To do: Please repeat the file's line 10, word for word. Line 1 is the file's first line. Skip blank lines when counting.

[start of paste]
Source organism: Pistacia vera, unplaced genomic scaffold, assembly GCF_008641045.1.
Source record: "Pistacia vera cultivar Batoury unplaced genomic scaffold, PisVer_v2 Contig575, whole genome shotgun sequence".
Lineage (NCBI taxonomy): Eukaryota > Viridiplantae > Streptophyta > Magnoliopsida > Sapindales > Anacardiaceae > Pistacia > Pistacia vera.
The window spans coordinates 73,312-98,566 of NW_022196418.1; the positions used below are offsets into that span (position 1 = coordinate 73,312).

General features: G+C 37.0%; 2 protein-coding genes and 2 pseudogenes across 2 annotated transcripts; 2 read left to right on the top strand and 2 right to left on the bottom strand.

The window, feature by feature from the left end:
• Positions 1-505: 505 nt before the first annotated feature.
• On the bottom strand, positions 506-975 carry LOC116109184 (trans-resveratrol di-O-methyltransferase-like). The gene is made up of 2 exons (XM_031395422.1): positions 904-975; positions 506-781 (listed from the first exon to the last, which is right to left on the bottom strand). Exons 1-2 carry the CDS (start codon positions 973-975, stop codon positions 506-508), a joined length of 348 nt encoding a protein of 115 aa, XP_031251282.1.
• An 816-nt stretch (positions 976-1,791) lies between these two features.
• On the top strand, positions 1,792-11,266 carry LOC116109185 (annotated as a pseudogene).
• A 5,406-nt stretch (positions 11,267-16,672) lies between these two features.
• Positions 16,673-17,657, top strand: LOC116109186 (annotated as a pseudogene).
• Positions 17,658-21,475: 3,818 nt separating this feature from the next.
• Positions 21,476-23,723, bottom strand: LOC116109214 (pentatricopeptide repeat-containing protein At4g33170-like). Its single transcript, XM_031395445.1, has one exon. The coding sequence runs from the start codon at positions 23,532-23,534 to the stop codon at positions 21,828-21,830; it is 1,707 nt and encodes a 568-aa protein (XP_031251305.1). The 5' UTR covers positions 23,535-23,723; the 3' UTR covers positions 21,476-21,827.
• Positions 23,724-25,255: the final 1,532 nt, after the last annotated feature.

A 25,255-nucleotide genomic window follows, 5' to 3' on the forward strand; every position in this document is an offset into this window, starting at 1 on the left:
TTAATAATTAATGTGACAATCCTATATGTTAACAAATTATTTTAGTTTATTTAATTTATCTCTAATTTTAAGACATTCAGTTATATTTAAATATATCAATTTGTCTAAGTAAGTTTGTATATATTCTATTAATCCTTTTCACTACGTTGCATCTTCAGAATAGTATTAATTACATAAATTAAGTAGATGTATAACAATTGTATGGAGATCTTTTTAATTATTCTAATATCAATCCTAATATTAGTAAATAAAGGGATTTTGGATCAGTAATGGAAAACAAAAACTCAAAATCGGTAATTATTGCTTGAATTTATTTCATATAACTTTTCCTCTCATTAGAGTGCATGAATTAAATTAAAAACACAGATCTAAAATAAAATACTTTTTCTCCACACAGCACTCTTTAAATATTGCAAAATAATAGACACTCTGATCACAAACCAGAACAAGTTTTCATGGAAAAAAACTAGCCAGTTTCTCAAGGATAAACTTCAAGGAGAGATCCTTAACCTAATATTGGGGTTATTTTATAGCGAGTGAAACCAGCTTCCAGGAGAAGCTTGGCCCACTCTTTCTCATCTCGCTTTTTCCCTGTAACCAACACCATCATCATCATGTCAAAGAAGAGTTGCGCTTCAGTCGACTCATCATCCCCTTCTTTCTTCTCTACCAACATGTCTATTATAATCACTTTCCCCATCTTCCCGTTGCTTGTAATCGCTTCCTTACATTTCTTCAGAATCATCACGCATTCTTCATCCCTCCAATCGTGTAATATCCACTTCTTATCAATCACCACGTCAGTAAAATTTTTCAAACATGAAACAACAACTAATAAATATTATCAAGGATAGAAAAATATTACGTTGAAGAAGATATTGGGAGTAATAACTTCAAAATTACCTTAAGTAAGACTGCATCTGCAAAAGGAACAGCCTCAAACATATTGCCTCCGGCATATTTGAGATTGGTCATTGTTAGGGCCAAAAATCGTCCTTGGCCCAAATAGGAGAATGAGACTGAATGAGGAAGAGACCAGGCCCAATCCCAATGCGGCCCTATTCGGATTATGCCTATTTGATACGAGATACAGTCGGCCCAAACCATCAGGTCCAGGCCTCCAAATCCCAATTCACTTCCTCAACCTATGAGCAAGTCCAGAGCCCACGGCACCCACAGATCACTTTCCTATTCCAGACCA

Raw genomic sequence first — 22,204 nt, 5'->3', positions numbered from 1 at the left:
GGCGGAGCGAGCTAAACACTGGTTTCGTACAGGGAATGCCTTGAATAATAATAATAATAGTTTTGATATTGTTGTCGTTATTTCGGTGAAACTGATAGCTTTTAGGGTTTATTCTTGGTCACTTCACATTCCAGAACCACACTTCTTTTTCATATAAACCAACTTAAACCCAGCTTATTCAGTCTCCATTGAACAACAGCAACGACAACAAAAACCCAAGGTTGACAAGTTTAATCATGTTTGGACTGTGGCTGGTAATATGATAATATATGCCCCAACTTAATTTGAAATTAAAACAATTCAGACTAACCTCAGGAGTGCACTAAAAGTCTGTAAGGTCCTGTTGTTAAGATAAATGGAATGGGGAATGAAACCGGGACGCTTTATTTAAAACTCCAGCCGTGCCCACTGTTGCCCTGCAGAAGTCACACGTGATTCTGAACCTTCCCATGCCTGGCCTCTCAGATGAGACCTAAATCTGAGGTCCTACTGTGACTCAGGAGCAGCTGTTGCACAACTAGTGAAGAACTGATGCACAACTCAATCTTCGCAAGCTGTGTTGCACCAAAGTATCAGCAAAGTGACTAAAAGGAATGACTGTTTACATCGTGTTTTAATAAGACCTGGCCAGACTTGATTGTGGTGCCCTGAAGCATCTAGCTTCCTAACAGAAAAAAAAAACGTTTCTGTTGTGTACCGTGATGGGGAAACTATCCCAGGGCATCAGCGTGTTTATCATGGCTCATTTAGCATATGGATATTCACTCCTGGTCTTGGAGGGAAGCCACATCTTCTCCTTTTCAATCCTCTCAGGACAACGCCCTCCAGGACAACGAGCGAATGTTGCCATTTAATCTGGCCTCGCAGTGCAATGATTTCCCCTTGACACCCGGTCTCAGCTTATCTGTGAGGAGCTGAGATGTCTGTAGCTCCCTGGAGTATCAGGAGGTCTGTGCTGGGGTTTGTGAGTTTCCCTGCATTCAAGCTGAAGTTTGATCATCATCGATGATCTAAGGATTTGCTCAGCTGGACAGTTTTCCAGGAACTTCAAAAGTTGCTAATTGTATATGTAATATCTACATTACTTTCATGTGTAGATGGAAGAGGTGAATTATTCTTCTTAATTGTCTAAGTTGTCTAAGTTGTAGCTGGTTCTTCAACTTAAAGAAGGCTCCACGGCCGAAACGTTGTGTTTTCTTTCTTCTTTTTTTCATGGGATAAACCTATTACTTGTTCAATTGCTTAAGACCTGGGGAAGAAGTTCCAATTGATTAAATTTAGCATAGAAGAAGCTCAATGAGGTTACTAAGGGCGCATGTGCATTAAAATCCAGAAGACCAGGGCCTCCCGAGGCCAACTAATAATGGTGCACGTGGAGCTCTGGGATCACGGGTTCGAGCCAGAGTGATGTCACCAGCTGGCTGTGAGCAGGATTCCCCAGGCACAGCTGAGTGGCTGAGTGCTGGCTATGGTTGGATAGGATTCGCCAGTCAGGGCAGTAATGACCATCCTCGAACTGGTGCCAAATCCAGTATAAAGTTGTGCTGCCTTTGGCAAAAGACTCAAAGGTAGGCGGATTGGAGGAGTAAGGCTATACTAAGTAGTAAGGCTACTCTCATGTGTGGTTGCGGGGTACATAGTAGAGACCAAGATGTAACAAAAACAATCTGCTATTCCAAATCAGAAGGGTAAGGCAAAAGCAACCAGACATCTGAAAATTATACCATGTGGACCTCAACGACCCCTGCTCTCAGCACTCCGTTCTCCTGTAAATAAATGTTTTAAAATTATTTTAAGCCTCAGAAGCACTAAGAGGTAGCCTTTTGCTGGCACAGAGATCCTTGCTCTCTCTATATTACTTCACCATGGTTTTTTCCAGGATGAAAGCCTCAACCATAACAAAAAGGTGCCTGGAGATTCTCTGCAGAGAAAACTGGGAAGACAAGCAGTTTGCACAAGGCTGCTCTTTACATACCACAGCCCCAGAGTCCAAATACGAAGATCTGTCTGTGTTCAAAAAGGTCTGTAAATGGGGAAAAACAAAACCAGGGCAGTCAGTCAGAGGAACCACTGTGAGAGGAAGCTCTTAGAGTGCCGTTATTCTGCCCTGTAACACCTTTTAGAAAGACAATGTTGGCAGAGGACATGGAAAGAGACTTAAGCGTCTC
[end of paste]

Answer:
• On the top strand, positions 1,792-11,266 carry LOC116109185 (annotated as a pseudogene).